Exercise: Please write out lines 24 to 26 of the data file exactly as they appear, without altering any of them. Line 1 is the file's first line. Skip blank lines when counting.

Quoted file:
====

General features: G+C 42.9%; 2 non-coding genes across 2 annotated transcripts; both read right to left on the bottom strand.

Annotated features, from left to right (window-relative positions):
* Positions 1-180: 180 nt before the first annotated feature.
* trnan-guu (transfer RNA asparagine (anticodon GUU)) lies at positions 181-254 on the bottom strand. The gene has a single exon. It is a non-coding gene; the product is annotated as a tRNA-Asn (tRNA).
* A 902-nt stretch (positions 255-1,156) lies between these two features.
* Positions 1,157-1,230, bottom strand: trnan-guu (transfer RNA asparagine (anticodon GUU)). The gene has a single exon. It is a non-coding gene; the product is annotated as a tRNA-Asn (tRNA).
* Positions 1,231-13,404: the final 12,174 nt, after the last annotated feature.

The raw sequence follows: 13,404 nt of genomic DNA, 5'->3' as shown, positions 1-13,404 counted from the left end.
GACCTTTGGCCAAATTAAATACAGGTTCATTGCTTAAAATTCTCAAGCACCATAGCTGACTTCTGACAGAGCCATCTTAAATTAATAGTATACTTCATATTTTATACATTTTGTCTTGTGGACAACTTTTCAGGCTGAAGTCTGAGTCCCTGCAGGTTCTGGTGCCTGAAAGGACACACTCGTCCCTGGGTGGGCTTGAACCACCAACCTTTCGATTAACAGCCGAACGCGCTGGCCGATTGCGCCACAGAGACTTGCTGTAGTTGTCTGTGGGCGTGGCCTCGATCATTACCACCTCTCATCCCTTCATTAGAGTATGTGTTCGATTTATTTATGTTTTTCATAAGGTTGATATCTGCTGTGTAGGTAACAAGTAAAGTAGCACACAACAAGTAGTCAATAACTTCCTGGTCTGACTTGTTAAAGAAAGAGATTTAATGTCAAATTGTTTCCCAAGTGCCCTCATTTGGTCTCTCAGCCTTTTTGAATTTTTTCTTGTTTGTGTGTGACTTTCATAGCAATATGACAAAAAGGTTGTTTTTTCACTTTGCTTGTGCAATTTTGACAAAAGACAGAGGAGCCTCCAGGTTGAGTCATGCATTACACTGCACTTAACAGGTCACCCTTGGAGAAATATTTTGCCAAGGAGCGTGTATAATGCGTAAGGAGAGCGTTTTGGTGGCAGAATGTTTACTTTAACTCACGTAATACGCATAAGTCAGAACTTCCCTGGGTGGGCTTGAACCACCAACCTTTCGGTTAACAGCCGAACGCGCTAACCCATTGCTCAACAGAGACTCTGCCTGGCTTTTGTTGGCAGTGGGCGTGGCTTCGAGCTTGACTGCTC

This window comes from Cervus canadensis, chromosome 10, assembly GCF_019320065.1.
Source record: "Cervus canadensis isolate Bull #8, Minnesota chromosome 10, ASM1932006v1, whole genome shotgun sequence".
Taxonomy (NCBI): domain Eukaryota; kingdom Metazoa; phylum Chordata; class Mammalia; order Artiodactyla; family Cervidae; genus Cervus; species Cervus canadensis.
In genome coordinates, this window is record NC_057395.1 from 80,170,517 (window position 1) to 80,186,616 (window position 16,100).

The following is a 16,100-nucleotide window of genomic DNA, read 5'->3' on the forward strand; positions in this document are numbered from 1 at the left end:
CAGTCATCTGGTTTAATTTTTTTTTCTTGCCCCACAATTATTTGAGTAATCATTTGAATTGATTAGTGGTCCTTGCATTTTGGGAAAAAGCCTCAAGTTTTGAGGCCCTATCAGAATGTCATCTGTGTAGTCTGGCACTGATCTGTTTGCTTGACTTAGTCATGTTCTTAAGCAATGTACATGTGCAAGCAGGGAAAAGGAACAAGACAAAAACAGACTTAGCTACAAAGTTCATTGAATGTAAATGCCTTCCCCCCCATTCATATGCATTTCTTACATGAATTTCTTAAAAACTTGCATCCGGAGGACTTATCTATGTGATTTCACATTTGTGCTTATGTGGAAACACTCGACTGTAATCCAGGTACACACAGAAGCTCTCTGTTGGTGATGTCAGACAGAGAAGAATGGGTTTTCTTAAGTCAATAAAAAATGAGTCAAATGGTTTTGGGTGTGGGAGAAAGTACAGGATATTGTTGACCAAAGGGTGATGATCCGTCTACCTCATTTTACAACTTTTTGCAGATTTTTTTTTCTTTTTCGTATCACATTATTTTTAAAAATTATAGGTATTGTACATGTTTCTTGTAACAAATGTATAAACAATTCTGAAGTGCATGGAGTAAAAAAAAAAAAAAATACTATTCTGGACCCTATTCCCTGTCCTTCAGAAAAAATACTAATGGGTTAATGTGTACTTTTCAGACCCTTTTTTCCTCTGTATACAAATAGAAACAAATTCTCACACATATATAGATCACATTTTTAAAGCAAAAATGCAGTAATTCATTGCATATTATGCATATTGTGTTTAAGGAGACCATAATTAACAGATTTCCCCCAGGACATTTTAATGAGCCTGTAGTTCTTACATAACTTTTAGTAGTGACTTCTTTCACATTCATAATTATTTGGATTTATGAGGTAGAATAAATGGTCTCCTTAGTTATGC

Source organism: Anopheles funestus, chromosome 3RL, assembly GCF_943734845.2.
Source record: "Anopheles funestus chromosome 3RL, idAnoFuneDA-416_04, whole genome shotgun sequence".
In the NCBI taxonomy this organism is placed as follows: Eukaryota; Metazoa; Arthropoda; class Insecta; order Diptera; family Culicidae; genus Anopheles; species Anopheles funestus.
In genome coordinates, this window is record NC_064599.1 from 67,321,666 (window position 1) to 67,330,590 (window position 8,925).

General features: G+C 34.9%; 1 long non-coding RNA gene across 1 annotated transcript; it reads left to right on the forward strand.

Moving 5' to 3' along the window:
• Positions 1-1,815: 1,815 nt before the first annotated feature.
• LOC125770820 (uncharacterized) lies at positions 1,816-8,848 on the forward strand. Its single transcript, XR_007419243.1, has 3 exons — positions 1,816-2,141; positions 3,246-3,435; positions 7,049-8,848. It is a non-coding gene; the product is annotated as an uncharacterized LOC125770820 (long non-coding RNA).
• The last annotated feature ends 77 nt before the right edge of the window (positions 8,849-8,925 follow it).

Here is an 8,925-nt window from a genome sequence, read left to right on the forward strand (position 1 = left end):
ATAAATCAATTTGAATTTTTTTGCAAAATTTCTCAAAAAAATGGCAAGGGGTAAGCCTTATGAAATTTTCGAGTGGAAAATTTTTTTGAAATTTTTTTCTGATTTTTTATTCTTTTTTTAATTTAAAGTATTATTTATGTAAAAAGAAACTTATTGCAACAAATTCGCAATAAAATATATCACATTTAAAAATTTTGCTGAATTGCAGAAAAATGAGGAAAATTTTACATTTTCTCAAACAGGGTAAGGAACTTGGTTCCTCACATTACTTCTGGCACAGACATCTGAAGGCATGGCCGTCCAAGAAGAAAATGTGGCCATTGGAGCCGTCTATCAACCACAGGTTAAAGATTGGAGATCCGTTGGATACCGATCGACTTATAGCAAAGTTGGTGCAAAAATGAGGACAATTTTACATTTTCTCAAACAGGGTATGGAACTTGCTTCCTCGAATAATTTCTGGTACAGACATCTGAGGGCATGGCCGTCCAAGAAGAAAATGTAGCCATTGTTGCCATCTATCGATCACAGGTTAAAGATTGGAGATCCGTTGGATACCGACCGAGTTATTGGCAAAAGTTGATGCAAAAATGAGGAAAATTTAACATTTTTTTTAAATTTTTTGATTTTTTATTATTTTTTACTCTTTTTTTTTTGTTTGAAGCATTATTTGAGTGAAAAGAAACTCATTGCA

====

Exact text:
• The last annotated feature ends 77 nt before the right edge of the window (positions 8,849-8,925 follow it).

Here is an 8,925-nt window from a genome sequence, read left to right on the forward strand (position 1 = left end):
ATAAATCAATTTGAATTTTTTTGCAAAATTTCTCAAAAAAATGGCAAGGGGTAAGCCTTATGAAATTTTCGAGTGGAAAATTTTTTTGAAATTTTTTTCTGATTTTTTATTCTTTTTTTAATTTAAAGTATTATTTATGTAAAAAGAAACTTATTGCAACAAATTCGCAATAAAATATATCACATTTAAAAATTTTGCTGAATTGCAGAAAAATGAGGAAAATTTTACATTTTCTCAAACAGGGTAAGGAACTTGGTTCCTCACATTACTTCTGGCACAGACATCTGAAGGCATGGCCGTCCAAGAAGAAAATGTGGCCATTGGAGCCGTCTATCAACCACAGGTTAAAGATTGGAGATCCGTTGGATACCGATCGACTTATAGCAAAGTTGGTGCAAAAATGAGGACAATTTTACATTTTCTCAAACAGGGTATGGAACTTGCTTCCTCGAATAATTTCTGGTACAGACATCTGAGGGCATGGCCGTCCAAGAAGAAAATGTAGCCATTGTTGCCATCTATCGATCACAGGTTAAAGATTGGAGATCCGTTGGATACCGACCGAGTTATTGGCAAAAGTTGATGCAAAAATGAGGAAAATTTAACATTTTTTTTAAATTTTTTGATTTTTTATTATTTTTTACTCTTTTTTTTTTGTTTGAAGCATTATTTGAGTGAAAAGAAACTCATTGCA